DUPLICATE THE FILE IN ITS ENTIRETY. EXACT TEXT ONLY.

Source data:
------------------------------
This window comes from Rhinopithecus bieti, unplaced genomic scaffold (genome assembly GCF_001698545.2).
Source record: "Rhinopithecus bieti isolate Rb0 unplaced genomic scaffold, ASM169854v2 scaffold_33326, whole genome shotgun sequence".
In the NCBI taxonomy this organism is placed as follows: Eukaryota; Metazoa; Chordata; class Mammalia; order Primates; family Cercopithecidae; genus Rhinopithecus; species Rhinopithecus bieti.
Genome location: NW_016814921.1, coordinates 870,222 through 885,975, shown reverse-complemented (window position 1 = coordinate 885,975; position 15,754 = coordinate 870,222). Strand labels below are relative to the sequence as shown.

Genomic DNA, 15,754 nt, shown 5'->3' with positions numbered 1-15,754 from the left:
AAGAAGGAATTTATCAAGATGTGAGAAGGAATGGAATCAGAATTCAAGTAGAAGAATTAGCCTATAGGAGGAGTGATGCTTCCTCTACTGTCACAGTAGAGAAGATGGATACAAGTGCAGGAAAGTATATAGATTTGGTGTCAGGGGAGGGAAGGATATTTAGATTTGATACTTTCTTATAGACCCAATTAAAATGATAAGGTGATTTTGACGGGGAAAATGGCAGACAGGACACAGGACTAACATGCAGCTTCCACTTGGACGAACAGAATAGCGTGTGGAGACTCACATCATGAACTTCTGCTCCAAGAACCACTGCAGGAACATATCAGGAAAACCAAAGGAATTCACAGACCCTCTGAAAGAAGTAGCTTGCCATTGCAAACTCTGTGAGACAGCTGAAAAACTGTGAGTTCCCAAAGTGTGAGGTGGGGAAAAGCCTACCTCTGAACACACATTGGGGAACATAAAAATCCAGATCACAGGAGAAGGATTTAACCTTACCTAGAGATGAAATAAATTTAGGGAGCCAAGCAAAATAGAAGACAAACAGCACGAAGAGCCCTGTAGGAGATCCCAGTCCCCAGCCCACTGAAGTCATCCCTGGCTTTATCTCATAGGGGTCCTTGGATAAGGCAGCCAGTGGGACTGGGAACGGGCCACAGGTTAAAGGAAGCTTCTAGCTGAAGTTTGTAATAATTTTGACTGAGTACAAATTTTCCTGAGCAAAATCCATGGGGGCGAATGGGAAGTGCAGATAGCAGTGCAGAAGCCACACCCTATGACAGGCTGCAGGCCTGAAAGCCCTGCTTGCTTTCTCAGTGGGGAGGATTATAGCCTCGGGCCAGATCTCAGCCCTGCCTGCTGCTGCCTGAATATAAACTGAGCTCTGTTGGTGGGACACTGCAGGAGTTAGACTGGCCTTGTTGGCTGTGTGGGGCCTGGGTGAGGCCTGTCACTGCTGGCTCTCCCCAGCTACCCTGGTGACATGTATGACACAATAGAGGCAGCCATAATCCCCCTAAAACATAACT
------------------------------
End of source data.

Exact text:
This window comes from Rhinopithecus bieti, unplaced genomic scaffold (genome assembly GCF_001698545.2).
Source record: "Rhinopithecus bieti isolate Rb0 unplaced genomic scaffold, ASM169854v2 scaffold_33326, whole genome shotgun sequence".
In the NCBI taxonomy this organism is placed as follows: Eukaryota; Metazoa; Chordata; class Mammalia; order Primates; family Cercopithecidae; genus Rhinopithecus; species Rhinopithecus bieti.
Genome location: NW_016814921.1, coordinates 870,222 through 885,975, shown reverse-complemented (window position 1 = coordinate 885,975; position 15,754 = coordinate 870,222). Strand labels below are relative to the sequence as shown.

Genomic DNA, 15,754 nt, shown 5'->3' with positions numbered 1-15,754 from the left:
AAGAAGGAATTTATCAAGATGTGAGAAGGAATGGAATCAGAATTCAAGTAGAAGAATTAGCCTATAGGAGGAGTGATGCTTCCTCTACTGTCACAGTAGAGAAGATGGATACAAGTGCAGGAAAGTATATAGATTTGGTGTCAGGGGAGGGAAGGATATTTAGATTTGATACTTTCTTATAGACCCAATTAAAATGATAAGGTGATTTTGACGGGGAAAATGGCAGACAGGACACAGGACTAACATGCAGCTTCCACTTGGACGAACAGAATAGCGTGTGGAGACTCACATCATGAACTTCTGCTCCAAGAACCACTGCAGGAACATATCAGGAAAACCAAAGGAATTCACAGACCCTCTGAAAGAAGTAGCTTGCCATTGCAAACTCTGTGAGACAGCTGAAAAACTGTGAGTTCCCAAAGTGTGAGGTGGGGAAAAGCCTACCTCTGAACACACATTGGGGAACATAAAAATCCAGATCACAGGAGAAGGATTTAACCTTACCTAGAGATGAAATAAATTTAGGGAGCCAAGCAAAATAGAAGACAAACAGCACGAAGAGCCCTGTAGGAGATCCCAGTCCCCAGCCCACTGAAGTCATCCCTGGCTTTATCTCATAGGGGTCCTTGGATAAGGCAGCCAGTGGGACTGGGAACGGGCCACAGGTTAAAGGAAGCTTCTAGCTGAAGTTTGTAATAATTTTGACTGAGTACAAATTTTCCTGAGCAAAATCCATGGGGGCGAATGGGAAGTGCAGATAGCAGTGCAGAAGCCACACCCTATGACAGGCTGCAGGCCTGAAAGCCCTGCTTGCTTTCTCAGTGGGGAGGATTATAGCCTCGGGCCAGATCTCAGCCCTGCCTGCTGCTGCCTGAATATAAACTGAGCTCTGTTGGTGGGACACTGCAGGAGTTAGACTGGCCTTGTTGGCTGTGTGGGGCCTGGGTGAGGCCTGTCACTGCTGGCTCTCCCCAGCTACCCTGGTGACATGTATGACACAATAGAGGCAGCCATAATCCCCCTAAAACATAACT